Baze, Dr. Park Put It in Drive
Horse racing: Teenage jockey takes a fall at Del Mar opener, then guides his horse to blazing victory in division of Oceanside Stakes.
July 19, 2001
by Bill Christine
Los Angeles Times
DEL MAR -- Early in the day, Del Mar's renovated turf course was the cushion for a few heavy bounces from jockey Tyler Baze. By twilight, though, the 18-year-old rider got comfortable on the new greensward at the seaside track, riding Dr. Park to a near-record victory in the second division of the opening-day Oceanside Stakes.
Coming from off the pace Wednesday, Dr. Park not only won by two lengths, but he also ran a mile in 1:34 2/5, missing the Oceanside record by a fifth of a second. Fastest time ever for Del Mar's traditional season-opening stake was 1:34 1/5, run by Prince Bobby B. in 1986, only four years after Baze was born.
In the second race of the day, run when many in the crowd of 33,526 were still arriving, Baze's mount, Walts Wharf, clipped the heels of a horse ridden by Brice Blanc and the riders went down. Blanc, who was riding Gin Running, was sent to a hospital for precautionary X-rays and later his agent, Corey Black, reported that the rider had suffered painful chest and knee bruises. Neither horse was injured. There was something for the young and the old in Del Mar's 62nd opener. One race after Baze's win aboard Dr. Park, Laffit Pincay rode Daring General to victory. That was the 54-year-old Pincay's third winner of the day, all of them for trainer Bill Spawr. A year ago, Spawr, one of the few trainers to stick by the Hall of Fame rider during some lean times, won 15 races here, 13 with Pincay.
The first half of the Oceanside went to a longshot, Sigfreto, who prevailed by two lengths at 39-1 for his first victory since trainer Doug Peterson bought him in May for co-owner Richard O'Neill for $125,000. Bettors were smelling a pick-six carryover after Sigfreto's shocker, but there was still one winning ticket, worth more than $151,000.
Baze, voted last year's Eclipse award for top apprentice, has ridden Dr. Park throughout his career. In April, they dead-heated with Media Mogul for the victory in the Will Rogers Stakes at Hollywood Park, then in May the colt was second at Lone Star Park.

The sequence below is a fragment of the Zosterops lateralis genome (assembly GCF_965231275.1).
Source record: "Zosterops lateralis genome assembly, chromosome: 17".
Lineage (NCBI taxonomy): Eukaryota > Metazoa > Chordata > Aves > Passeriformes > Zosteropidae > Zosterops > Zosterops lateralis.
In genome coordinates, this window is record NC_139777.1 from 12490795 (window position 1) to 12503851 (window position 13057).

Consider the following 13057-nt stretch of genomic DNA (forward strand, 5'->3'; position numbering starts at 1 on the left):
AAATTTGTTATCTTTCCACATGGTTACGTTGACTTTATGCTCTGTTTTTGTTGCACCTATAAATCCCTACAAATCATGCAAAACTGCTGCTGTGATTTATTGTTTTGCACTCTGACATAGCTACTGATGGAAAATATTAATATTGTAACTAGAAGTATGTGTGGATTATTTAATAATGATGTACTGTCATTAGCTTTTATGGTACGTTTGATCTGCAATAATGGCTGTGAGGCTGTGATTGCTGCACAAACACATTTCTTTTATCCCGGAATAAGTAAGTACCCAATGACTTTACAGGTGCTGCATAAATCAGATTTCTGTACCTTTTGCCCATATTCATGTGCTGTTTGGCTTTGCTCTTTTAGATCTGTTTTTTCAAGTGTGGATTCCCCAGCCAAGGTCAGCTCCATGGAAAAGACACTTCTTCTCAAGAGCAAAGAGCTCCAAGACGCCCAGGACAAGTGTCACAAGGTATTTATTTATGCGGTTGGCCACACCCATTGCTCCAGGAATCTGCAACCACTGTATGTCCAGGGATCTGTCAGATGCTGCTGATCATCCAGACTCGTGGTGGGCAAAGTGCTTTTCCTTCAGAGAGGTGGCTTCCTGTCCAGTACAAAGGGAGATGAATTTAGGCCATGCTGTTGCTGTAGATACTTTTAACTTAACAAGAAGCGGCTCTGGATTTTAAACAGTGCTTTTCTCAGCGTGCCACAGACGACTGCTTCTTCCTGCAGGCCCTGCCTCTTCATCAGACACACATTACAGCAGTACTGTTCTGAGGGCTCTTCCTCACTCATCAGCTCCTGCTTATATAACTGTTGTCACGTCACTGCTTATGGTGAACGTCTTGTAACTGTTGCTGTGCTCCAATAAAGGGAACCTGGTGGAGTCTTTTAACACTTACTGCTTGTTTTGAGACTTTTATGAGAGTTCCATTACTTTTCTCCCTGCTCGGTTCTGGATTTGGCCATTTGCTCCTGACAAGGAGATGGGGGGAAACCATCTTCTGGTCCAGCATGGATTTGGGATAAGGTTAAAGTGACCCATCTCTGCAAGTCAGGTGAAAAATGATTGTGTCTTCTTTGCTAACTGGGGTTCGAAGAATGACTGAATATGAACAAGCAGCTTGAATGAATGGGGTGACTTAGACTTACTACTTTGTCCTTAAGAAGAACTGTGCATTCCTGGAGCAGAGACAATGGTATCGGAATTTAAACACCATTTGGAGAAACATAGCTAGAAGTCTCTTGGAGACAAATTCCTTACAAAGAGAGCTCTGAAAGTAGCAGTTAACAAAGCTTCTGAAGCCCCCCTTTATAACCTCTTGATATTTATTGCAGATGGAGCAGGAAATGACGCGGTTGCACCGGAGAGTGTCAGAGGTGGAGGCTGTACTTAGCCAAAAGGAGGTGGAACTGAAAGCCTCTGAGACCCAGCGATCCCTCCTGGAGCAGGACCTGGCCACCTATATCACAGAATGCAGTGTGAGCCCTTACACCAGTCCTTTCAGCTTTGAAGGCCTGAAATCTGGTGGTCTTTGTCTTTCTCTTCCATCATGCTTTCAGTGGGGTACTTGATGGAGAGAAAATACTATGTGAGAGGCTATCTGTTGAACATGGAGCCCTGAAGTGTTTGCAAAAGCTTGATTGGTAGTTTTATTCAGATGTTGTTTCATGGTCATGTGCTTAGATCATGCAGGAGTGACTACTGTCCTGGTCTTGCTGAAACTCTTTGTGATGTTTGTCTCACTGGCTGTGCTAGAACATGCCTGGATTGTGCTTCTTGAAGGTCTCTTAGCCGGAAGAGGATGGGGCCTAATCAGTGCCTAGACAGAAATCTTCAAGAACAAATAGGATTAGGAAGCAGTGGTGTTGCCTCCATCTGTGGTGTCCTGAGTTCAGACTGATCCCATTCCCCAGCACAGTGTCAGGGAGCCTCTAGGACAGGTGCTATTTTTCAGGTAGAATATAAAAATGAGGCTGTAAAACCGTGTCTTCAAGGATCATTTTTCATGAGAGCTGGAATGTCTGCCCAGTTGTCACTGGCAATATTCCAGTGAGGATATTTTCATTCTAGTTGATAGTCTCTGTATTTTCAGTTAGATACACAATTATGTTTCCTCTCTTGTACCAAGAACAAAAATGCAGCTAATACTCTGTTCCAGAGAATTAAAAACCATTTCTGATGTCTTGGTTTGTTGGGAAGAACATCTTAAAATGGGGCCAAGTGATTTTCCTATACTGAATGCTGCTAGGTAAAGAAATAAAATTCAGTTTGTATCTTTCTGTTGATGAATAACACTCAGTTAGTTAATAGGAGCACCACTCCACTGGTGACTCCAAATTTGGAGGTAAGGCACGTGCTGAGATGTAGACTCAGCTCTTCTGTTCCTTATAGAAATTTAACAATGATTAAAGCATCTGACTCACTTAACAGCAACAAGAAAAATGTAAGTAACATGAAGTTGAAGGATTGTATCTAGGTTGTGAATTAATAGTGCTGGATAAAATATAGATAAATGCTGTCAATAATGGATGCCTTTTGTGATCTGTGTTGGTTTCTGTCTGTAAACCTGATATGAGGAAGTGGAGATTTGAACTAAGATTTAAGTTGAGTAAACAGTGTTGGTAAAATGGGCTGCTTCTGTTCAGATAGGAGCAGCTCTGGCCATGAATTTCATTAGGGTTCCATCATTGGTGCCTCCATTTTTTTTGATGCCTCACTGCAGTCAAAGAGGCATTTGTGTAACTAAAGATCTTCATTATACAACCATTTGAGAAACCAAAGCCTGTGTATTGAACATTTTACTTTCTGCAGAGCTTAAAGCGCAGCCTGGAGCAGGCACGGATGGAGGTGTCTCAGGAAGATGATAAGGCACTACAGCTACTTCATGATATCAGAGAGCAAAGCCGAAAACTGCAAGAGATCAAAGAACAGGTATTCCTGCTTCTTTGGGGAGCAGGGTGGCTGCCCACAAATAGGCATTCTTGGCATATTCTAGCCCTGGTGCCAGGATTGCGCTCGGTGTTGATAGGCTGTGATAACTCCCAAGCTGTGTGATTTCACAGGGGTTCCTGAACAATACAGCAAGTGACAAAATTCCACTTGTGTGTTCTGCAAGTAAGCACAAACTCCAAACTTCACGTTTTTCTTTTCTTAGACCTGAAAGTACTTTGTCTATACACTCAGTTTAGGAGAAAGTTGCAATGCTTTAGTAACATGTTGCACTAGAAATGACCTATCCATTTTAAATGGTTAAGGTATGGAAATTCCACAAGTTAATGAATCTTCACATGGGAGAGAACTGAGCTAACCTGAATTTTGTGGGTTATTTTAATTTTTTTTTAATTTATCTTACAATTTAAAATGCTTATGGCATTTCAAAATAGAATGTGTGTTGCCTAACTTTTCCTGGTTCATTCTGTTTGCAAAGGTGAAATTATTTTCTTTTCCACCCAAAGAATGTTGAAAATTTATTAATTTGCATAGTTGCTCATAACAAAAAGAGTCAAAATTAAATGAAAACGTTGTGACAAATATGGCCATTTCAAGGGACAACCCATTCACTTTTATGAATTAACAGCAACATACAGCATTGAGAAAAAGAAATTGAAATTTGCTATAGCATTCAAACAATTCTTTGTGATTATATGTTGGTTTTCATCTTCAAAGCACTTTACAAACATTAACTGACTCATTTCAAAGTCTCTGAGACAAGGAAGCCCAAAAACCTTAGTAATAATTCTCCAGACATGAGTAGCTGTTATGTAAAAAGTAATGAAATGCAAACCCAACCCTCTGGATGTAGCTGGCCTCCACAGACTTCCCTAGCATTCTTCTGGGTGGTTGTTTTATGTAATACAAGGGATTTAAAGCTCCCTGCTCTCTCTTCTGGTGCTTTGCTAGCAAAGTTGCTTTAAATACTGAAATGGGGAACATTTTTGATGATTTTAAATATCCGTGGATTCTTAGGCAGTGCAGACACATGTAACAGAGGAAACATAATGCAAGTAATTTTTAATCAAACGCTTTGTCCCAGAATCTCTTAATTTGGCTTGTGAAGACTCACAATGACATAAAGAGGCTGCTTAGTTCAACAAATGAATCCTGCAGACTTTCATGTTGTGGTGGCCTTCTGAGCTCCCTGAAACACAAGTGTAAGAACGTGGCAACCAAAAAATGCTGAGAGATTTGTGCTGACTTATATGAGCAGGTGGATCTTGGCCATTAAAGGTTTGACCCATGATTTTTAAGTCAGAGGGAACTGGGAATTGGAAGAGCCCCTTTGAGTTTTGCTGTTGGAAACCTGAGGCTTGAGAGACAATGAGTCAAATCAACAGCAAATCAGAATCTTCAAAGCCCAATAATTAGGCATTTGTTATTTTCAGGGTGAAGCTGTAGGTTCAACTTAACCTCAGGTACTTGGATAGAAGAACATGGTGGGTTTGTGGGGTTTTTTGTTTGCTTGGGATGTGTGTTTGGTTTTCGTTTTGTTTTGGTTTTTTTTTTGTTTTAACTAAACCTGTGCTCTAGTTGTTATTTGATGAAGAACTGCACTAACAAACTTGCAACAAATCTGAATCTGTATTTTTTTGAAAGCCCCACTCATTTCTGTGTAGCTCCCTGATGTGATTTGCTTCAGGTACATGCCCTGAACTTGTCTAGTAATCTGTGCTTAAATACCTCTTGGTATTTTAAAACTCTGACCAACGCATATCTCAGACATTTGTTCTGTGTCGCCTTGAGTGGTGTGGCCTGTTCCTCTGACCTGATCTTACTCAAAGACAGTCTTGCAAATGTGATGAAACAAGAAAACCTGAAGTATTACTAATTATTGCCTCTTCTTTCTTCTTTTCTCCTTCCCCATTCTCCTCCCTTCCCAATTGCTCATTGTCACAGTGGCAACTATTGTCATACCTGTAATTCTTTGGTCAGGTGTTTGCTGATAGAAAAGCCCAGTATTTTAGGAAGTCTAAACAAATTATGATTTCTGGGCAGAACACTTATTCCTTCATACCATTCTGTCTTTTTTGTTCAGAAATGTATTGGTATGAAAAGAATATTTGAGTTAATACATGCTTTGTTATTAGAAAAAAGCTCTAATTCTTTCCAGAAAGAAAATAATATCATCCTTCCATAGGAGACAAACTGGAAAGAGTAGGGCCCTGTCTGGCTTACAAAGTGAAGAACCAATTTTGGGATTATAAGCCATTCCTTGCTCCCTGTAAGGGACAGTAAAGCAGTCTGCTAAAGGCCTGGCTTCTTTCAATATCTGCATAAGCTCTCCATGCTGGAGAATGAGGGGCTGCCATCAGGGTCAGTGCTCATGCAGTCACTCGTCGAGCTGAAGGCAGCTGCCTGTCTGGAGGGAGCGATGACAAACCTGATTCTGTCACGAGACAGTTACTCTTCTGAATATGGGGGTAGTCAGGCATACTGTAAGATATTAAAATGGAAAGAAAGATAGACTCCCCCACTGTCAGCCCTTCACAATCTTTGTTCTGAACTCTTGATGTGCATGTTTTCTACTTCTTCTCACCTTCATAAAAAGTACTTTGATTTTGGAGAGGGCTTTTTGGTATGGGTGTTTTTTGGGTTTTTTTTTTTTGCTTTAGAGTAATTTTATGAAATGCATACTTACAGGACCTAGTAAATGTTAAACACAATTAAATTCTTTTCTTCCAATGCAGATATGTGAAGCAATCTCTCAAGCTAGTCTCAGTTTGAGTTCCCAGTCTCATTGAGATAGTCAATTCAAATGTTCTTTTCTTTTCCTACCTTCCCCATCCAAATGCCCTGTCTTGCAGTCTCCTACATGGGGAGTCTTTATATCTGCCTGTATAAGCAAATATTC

"We caught soft turf in Texas," trainer John Sadler said. "It was almost like mud and my horse couldn't handle it. He's a very nice horse. I think he's one of the top 3-year-olds on turf in the country."
Baze won 27 races here last year, finishing fifth in the standings, but the Oceanside was his first stakes victory at Del Mar.
"I had to wait for room," he said of Dr. Park's trip, "but it worked out OK. Once he got clear, he really showed a great turn of foot."
Dr. Park, the favorite, paid $6.40 for his fourth victory in seven starts. Euribor finished second, one length better than Our Main Man.
"This was his first hard race [since coming to the U.S.]," said Mike Smith, Euribor's rider. "Those other two races he was way back and didn't get into it. Today he was running and kicked hard. He just got beat at the end. He'll get a lot out of this race and should move up."
Like Dr. Park, Sigfreto was a late-running winner. He was ridden by Matt Garcia, who got his first try with Peterson's horse when they finished fourth last month in the Ascot Handicap at Bay Meadows.
"What a nice kick this horse had," Garcia said. "I was sitting there behind a wall of horses, but when I asked him, I received."
Sigfreto caught Peterson's attention in May when he was shipped in for the Cinema Handicap. The horse was stabled in the back of Peterson's barn at Hollywood Park, and after a troubled fifth in the stake, the trainer put together a deal with John Nowak, Sigfreto's owner-trainer.
"The horse has put on a lot of weight and has been training good," Peterson said. "I had a bet on him. It's like buying insurance. The purse [$52,260] wasn't bad, either."
Sea To See finished second, half a length better than Mister Approval, the 8-5 favorite. Sigfreto's time was 1:35 4/5.
"I was all dressed up and had nowhere to go," said Gary Stevens, who rode Mister Approval, an Italian import making his second U.S. start. "I was trapped all the way around. I think I should be having my picture taken. He's a nice horse."
Peterson said that Sigfreto would aim for the $300,000 Del Mar Derby, at 1 1/8 miles, on Sept. 3.
"This horse doesn't have a lot of pedigree, but he loves to run," Peterson said. "He was too big of a price [44-1] when he ran in the Cinema, and he shouldn't have been the price he was today, either."
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